Professor Lynne Eagle said demand for the product was growing, with more than 60 percent of Indian women reportedly using one of the more than 240 brands of skin lightener available in that country.
Professor Eagle said the product was also easy to find in Australia. “I brought it from two different shops in Townsville within ten minutes’ drive of my office,” she said.
She said social scientists and marketers had long-known that every culture seemed to value paler skin over darker, but the reasons why were not clear-cut.
“It’s not just a hang-over from colonialism. In India and China lighter skin was always associated with a higher caste. Even in Europe, until Coco Chanel successfully promoted suntans, having a darker skin was associated with being a manual worker and low status.”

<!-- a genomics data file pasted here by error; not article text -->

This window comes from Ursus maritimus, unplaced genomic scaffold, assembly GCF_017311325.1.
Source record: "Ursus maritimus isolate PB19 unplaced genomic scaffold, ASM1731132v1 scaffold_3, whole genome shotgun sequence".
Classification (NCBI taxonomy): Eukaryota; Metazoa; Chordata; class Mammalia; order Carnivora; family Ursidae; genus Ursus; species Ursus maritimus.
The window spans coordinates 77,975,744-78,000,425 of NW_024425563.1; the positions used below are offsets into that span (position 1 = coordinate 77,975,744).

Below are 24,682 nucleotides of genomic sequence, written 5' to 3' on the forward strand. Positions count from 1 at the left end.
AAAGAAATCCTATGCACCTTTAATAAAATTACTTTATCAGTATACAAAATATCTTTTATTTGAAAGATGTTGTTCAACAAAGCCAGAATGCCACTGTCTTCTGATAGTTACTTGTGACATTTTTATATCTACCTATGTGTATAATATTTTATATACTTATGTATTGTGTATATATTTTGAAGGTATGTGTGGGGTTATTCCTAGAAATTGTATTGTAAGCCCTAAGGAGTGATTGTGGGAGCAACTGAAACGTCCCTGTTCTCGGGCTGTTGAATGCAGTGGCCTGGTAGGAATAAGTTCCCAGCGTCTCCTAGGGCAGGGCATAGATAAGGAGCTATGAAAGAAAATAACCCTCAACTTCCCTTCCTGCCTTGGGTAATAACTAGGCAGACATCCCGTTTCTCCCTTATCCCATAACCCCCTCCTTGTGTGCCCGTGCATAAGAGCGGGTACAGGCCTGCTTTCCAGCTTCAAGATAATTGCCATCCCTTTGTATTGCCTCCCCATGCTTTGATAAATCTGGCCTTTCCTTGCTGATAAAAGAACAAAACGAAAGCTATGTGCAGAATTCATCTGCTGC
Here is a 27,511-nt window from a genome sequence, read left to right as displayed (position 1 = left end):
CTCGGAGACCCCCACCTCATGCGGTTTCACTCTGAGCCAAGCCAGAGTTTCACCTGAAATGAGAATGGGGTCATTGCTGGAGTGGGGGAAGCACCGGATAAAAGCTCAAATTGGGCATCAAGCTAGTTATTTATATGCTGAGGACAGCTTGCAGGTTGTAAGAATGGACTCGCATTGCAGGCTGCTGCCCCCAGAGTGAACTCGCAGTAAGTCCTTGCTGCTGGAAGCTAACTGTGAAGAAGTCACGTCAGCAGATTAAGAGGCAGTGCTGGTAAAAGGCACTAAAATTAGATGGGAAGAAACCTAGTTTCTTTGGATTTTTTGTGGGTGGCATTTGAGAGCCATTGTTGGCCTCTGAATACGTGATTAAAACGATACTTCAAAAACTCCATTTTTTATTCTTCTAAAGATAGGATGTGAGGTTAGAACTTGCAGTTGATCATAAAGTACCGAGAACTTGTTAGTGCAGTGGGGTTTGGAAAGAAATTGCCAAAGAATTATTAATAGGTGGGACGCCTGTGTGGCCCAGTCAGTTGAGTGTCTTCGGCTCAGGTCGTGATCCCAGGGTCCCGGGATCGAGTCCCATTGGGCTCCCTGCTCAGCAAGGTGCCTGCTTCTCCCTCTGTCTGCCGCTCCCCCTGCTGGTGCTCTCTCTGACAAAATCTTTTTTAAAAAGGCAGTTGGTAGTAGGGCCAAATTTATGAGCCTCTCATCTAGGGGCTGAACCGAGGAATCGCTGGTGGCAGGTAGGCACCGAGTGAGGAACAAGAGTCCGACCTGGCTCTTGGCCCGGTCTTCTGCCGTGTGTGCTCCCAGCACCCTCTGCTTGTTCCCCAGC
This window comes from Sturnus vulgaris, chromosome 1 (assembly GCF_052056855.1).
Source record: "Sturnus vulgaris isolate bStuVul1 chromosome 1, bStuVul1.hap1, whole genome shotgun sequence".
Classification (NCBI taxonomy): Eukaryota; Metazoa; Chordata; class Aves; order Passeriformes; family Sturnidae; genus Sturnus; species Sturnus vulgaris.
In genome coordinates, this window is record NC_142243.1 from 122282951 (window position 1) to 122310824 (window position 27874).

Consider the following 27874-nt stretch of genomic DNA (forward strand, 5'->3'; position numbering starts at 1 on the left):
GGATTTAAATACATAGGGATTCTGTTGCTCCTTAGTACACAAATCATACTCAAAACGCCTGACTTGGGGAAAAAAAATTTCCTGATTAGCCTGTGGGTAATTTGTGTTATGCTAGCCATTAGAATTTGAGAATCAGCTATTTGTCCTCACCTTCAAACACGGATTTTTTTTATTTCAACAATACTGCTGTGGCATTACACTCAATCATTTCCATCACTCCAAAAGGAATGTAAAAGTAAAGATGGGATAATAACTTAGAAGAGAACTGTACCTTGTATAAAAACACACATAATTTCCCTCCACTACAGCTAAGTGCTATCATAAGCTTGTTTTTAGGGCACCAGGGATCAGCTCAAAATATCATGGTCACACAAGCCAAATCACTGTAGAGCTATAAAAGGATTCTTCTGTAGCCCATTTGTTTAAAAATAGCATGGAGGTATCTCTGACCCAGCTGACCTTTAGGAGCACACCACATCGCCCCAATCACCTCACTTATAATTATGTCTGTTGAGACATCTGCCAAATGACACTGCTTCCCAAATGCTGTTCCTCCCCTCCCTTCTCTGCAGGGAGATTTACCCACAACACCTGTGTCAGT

But she said ads unequivocally linking social and professional success with lighter skin tone presented a moral problem.
“In one example, the daughter is told by her father that she is too dark-skinned to ever get a good job and be able to support him. So she buys some skin-lightener and gets a dream job.”
She said that while manufacturers did not create the prejudices that underpin the demand for the product, critics claim the product’s marketing helps to sustain the prejudices.
“That’s the main issue, the ethics of perpetuating stereotypes of white skin as beautiful.”
Professor Eagle said even health concerns didn’t stop people using the products.
She said some contained substances such as mercury that were so harmful their sale was banned in the country where they were manufactured. But they were able to be exported to developing countries, and then simply smuggled back from their homelands by immigrant populations.
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